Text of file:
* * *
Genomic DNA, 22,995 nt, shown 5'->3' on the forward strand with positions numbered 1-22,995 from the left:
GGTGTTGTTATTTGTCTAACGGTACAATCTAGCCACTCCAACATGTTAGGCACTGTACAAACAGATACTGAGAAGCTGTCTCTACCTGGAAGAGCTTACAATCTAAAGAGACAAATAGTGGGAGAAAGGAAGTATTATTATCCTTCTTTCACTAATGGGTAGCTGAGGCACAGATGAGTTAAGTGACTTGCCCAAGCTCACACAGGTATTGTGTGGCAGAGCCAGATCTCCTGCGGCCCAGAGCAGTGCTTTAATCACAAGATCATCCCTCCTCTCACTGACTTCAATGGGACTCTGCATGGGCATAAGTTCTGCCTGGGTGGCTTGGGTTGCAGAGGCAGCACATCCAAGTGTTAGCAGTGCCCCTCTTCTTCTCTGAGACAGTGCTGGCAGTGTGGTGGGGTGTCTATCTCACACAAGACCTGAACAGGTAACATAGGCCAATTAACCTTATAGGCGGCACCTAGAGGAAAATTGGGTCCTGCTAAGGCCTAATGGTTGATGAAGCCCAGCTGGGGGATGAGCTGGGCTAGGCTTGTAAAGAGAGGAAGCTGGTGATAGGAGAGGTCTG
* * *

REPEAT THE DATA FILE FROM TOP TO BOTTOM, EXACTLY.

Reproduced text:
Genomic DNA, 22,995 nt, shown 5'->3' on the forward strand with positions numbered 1-22,995 from the left:
GGTGTTGTTATTTGTCTAACGGTACAATCTAGCCACTCCAACATGTTAGGCACTGTACAAACAGATACTGAGAAGCTGTCTCTACCTGGAAGAGCTTACAATCTAAAGAGACAAATAGTGGGAGAAAGGAAGTATTATTATCCTTCTTTCACTAATGGGTAGCTGAGGCACAGATGAGTTAAGTGACTTGCCCAAGCTCACACAGGTATTGTGTGGCAGAGCCAGATCTCCTGCGGCCCAGAGCAGTGCTTTAATCACAAGATCATCCCTCCTCTCACTGACTTCAATGGGACTCTGCATGGGCATAAGTTCTGCCTGGGTGGCTTGGGTTGCAGAGGCAGCACATCCAAGTGTTAGCAGTGCCCCTCTTCTTCTCTGAGACAGTGCTGGCAGTGTGGTGGGGTGTCTATCTCACACAAGACCTGAACAGGTAACATAGGCCAATTAACCTTATAGGCGGCACCTAGAGGAAAATTGGGTCCTGCTAAGGCCTAATGGTTGATGAAGCCCAGCTGGGGGATGAGCTGGGCTAGGCTTGTAAAGAGAGGAAGCTGGTGATAGGAGAGGTCTG